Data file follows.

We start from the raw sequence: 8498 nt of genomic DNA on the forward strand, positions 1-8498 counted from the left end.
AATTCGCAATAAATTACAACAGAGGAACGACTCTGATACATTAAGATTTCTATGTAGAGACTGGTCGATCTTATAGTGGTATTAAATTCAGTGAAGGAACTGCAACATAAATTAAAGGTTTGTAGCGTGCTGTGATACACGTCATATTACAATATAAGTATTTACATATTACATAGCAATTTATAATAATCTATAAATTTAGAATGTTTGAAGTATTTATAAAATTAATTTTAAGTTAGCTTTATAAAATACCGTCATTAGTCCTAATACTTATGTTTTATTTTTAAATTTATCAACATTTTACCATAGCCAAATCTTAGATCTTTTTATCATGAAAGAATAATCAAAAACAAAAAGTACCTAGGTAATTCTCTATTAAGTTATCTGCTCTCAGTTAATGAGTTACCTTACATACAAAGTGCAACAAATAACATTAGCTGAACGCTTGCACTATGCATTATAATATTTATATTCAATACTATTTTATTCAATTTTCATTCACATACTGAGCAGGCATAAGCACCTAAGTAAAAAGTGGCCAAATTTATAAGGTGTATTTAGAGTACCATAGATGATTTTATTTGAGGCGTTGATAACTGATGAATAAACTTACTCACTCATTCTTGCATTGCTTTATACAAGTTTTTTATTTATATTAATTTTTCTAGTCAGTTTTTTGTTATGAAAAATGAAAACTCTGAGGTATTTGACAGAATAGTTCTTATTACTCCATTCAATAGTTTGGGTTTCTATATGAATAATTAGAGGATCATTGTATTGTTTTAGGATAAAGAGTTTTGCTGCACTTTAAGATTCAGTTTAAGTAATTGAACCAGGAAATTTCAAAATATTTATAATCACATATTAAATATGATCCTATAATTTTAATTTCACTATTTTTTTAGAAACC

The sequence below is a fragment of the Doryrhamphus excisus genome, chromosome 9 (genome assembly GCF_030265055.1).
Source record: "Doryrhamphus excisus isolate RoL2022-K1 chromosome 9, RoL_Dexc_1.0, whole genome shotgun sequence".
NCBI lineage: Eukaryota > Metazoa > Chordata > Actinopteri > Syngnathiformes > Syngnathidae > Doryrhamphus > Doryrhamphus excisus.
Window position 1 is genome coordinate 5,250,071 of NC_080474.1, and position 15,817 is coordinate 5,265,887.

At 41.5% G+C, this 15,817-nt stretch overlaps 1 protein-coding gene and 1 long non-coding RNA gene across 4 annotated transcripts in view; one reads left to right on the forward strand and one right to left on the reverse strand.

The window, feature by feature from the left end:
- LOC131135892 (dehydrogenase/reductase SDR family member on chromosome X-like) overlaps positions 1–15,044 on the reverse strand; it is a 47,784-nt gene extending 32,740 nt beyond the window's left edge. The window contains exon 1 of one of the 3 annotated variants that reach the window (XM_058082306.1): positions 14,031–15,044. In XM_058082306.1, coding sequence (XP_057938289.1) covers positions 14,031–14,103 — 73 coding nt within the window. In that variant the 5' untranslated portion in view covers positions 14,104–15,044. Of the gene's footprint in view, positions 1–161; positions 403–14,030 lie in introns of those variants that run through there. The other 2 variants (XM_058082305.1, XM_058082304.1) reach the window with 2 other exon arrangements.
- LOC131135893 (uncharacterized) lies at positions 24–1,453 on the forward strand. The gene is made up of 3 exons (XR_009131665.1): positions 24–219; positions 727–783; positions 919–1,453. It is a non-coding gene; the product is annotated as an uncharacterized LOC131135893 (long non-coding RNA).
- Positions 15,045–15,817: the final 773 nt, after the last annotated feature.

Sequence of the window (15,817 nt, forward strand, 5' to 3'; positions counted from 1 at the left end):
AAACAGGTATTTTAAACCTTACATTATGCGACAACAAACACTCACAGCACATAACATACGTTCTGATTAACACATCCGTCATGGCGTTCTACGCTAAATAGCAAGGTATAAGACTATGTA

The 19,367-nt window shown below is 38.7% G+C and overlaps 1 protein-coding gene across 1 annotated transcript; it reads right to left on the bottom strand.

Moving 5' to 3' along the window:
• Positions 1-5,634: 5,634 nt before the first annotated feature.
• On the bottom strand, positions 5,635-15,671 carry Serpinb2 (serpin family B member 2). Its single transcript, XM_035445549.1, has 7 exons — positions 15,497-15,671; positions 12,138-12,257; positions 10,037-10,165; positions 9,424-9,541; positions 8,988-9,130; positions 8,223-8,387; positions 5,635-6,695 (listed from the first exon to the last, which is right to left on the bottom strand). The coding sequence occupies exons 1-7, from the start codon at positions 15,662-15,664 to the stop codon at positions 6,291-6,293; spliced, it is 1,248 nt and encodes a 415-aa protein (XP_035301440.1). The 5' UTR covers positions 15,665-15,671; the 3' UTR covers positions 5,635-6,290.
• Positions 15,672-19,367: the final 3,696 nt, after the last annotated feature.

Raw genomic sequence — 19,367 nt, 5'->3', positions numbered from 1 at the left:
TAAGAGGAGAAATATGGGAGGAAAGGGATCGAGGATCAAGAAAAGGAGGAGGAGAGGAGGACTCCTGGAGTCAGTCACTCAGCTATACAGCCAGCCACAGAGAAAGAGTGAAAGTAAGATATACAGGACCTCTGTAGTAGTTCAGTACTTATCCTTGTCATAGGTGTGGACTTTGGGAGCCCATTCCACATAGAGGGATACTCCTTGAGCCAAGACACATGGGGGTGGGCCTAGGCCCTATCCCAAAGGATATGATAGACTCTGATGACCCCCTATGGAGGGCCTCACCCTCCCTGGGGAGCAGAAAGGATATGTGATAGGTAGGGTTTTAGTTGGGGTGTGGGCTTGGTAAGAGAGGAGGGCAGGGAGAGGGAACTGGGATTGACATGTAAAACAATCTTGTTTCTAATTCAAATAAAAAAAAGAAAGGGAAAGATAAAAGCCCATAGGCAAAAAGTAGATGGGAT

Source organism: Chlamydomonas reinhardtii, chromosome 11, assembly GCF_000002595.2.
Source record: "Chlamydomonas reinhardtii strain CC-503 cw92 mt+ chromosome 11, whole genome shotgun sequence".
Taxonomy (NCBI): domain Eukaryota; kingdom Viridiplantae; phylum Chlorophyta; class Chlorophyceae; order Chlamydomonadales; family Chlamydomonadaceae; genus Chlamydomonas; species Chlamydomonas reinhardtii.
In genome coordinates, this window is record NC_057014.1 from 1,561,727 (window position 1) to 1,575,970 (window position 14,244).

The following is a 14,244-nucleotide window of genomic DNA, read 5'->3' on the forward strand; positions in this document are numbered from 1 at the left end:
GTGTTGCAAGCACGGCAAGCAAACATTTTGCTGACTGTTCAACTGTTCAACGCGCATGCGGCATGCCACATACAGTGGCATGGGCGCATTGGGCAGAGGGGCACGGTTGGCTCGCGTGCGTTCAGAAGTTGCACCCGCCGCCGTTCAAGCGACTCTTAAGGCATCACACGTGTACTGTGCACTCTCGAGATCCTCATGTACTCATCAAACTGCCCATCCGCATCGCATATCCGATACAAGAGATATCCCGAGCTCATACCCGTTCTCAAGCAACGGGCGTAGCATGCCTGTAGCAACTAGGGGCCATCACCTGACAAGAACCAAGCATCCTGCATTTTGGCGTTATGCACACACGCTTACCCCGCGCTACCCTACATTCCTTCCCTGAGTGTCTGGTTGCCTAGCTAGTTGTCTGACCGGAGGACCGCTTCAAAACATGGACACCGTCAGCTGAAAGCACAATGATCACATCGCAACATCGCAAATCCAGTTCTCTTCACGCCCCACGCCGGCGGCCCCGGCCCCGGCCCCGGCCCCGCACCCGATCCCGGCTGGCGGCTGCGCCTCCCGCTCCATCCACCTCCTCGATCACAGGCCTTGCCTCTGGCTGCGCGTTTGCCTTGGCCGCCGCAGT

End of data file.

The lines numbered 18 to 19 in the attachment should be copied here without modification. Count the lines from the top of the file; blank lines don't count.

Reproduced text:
• Positions 15,672-19,367: the final 3,696 nt, after the last annotated feature.

Raw genomic sequence — 19,367 nt, 5'->3', positions numbered from 1 at the left: